Official figures show that two more cases of coronavirus have been recorded in Gloucestershire.

It brings the number of cases recorded in the area up to 109, as the Foreign Secretary announced a new plan to fly tens of thousands of Brits stranded abroad back home.

Public Health England figures show that 109 people had been confirmed as testing positive for Covid-19 by 9am Monday morning (March 30) in Gloucestershire, up from 107 the same time on Sunday.

A week before, there were 32 cases.

They were among the 818 cases recorded across the South West, a figure which rose by 85 over the 24-hour period.

Across the UK, 22,141 people had tested positive for coronavirus as of 9am on Monday, up from 19,522 at the same point on Sunday, Department of Health and Social Care figures show.

In total, 134,946 people had been tested, and, as of 5pm on Sunday, 1,408 had died.

The Foreign Secretary Dominic Raab said the figures were a “powerful reminder" of the importance of following the Government’s guidelines, as he held the Government’s daily press conference in Downing Street on Monday.

Mr Raab announced the Government had reached an arrangement with airlines including British Airways, Virgin and Easy Jet to bring stranded tourists home.

"As countries work to secure their borders and stop the further spread of this deadly virus, we appreciate that an unprecedented number of UK travellers are trying to get home," he said.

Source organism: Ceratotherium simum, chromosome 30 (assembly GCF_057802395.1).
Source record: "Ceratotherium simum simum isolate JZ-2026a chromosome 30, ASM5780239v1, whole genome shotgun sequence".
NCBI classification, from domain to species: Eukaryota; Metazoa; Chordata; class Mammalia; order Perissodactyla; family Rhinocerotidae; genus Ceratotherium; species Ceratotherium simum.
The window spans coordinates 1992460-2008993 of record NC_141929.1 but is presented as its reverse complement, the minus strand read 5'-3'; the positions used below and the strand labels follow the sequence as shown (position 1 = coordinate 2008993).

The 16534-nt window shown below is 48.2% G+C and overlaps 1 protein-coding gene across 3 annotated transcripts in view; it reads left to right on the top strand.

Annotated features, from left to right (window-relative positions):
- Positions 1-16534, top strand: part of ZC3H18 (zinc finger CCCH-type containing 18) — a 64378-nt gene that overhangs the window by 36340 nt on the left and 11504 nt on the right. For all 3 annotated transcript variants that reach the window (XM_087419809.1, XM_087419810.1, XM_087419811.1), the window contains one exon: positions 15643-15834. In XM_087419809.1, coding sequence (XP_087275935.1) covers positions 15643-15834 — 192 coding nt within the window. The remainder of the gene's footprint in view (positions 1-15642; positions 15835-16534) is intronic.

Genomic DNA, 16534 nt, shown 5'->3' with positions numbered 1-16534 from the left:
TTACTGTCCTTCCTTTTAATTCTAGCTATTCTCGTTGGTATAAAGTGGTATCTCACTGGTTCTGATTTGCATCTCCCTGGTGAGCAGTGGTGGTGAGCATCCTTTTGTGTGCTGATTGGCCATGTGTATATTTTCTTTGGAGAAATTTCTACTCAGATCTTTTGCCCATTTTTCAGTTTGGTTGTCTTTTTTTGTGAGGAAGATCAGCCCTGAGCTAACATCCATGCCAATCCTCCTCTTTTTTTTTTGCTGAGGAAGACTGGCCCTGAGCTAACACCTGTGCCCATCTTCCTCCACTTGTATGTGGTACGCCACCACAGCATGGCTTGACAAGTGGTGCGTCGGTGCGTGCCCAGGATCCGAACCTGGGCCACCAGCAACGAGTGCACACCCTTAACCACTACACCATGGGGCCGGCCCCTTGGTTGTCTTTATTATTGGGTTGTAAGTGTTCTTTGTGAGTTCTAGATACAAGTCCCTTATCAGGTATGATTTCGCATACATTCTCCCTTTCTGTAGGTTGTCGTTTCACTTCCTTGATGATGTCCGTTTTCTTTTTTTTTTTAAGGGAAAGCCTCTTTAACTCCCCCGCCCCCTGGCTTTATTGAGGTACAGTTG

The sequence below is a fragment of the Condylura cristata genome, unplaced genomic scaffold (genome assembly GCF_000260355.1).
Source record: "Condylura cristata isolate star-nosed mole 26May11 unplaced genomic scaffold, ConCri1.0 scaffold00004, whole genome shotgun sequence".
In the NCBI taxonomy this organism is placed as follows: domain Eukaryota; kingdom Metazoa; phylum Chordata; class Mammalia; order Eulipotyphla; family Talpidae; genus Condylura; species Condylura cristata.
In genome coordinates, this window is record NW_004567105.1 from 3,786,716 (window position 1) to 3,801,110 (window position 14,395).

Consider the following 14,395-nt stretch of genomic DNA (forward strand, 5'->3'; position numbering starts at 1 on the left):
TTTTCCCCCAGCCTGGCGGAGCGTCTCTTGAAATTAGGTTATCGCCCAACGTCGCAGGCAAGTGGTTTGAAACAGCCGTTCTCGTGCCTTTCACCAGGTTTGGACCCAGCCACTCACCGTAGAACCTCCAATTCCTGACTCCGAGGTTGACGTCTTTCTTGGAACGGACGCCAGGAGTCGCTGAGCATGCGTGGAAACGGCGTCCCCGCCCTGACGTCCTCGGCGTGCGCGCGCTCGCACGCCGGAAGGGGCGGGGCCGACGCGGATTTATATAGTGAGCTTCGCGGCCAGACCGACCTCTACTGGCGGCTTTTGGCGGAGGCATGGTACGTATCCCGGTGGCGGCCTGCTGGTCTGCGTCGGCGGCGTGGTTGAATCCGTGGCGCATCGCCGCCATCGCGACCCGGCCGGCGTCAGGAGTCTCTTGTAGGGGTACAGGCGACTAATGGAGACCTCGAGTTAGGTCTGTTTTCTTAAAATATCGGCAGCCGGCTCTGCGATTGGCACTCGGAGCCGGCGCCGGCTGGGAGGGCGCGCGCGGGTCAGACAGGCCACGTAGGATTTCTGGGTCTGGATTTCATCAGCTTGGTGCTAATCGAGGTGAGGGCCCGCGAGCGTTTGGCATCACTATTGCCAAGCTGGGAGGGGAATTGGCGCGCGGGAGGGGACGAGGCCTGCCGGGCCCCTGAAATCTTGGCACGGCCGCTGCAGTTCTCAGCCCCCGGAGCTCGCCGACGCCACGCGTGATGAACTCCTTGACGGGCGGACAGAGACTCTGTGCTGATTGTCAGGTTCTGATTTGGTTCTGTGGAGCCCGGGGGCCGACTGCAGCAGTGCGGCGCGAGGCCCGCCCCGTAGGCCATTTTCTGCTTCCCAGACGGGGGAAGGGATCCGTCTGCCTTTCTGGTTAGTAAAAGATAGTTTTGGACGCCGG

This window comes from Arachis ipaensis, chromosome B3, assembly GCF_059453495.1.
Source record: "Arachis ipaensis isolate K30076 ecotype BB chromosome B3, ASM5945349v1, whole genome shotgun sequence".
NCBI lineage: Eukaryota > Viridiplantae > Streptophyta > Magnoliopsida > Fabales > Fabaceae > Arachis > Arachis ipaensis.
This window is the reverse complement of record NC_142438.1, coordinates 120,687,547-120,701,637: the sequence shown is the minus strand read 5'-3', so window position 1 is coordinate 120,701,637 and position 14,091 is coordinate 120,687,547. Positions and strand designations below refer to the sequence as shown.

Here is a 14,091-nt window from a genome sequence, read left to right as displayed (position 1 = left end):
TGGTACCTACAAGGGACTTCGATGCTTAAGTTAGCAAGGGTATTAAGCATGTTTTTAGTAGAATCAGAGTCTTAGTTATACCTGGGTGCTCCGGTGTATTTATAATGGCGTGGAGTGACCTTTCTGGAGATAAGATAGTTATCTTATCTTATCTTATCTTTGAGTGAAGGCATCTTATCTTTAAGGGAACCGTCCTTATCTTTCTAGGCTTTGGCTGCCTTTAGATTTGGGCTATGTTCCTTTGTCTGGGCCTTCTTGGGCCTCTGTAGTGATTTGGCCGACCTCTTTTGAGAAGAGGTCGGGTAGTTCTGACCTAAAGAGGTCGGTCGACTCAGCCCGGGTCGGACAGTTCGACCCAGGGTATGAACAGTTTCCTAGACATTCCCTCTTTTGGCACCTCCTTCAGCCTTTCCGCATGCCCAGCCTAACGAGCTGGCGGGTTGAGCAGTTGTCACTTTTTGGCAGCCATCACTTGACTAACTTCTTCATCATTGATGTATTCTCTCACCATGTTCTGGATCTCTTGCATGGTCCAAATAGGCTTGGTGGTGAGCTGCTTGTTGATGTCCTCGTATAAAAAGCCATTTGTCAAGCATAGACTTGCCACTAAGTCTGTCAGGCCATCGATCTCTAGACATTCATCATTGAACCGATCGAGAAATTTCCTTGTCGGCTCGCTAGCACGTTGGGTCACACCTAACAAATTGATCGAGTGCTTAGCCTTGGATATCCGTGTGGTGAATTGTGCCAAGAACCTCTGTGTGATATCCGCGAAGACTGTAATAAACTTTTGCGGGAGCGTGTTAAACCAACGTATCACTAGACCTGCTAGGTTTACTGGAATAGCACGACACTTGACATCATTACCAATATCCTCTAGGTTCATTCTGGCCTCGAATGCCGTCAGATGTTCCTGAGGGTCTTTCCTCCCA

"We’re not talking a few hundred or even a few thousand, we’re talking about hundreds of thousands of people travelling around the world.

"We appreciate the difficult predicament they find themselves in and we also recognise the anxiety of families here in the UK who are concerned to get their loved ones home.

"I want to assure them that this government, their government, is working around the clock to support, advise and to help British travellers get home."

Beginning this week, the Government will begin to charter planes to rescue Brits stranded in countries where commercial flights are no longer operating.

Mr Raab said £75 million of government money will be made available to charter the flights, to keep costs down for travellers – although they will still have to book and pay for their seats.

However, those travellers who are in countries where commercial options are still available should book their own tickets home direct with airlines without delay, he said.